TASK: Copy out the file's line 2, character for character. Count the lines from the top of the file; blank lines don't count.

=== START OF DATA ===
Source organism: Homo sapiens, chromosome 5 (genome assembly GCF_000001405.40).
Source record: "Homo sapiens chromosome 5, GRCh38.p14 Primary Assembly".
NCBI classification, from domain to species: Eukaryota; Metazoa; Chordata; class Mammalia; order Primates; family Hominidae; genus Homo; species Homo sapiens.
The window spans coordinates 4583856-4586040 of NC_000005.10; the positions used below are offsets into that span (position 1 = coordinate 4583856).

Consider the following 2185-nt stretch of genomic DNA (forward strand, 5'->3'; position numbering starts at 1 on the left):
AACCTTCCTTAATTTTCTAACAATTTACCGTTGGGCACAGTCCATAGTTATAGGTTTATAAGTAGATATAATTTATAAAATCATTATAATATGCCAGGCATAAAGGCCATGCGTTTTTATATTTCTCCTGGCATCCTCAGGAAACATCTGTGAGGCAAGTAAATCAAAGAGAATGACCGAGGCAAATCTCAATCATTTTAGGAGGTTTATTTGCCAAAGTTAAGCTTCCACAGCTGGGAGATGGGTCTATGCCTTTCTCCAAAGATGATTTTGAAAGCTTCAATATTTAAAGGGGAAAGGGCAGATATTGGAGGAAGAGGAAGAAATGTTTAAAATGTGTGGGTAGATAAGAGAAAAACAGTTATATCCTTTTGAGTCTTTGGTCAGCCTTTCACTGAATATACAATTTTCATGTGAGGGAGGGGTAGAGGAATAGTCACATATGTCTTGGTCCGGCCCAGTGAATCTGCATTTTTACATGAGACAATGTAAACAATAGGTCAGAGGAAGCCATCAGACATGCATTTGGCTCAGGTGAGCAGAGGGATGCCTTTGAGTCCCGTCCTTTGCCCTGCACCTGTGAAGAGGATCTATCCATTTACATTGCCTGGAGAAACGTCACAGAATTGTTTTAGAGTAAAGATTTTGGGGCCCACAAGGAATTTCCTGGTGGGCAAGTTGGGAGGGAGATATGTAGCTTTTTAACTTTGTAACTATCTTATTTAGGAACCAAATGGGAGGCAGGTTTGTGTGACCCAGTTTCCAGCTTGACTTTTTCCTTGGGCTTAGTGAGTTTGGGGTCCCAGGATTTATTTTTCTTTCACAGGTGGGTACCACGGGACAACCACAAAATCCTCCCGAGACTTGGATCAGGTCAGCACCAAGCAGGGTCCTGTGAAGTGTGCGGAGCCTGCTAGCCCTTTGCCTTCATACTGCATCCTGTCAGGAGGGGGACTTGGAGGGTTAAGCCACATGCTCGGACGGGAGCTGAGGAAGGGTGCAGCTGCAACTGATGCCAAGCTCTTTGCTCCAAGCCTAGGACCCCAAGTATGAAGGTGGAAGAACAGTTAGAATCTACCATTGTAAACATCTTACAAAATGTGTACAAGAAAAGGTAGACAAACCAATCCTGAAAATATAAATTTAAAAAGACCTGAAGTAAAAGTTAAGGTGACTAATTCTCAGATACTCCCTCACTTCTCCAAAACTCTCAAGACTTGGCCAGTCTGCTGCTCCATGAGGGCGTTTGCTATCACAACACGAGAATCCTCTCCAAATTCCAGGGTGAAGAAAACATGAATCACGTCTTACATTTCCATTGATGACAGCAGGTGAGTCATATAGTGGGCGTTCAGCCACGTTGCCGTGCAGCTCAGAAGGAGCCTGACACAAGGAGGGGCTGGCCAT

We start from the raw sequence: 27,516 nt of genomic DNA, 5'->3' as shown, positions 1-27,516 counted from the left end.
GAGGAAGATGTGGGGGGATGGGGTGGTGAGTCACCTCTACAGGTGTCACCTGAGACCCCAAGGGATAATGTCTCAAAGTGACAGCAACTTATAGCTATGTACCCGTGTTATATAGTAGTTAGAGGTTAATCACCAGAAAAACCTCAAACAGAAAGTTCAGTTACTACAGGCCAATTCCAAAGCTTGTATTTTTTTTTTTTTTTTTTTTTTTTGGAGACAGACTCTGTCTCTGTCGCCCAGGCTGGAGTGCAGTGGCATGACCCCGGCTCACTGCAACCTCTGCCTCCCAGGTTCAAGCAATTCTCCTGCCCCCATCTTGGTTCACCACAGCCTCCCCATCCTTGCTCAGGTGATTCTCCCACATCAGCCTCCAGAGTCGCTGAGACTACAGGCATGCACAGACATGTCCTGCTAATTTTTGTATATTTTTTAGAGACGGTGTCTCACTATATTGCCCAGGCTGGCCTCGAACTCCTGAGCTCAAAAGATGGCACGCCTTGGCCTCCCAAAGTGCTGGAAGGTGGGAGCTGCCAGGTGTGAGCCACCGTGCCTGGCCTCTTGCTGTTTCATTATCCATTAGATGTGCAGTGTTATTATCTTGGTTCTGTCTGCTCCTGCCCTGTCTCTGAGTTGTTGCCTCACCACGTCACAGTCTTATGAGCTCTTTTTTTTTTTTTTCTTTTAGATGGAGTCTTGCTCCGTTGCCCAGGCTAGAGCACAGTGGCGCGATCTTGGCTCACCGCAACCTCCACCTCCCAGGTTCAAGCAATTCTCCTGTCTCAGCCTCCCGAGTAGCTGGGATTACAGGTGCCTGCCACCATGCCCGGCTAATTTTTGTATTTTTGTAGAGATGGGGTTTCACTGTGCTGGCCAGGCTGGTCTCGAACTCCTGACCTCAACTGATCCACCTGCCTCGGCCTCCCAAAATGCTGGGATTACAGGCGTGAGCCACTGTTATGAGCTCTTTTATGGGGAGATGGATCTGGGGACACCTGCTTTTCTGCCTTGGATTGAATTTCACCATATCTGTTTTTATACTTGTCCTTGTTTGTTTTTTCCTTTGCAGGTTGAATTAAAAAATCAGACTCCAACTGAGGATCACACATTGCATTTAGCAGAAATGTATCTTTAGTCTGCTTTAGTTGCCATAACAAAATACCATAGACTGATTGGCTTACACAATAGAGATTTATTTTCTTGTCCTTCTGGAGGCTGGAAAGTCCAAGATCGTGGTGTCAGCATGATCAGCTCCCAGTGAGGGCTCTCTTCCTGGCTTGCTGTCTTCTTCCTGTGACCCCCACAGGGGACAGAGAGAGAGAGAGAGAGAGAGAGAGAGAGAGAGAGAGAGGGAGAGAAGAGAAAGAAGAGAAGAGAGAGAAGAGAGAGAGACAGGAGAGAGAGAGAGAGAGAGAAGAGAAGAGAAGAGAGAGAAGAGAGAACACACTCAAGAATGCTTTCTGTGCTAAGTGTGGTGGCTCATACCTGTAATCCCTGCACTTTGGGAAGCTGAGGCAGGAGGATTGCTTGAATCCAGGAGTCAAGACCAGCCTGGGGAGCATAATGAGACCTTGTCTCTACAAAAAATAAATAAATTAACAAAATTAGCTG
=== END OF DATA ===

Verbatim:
Source record: "Homo sapiens chromosome 5, GRCh38.p14 Primary Assembly".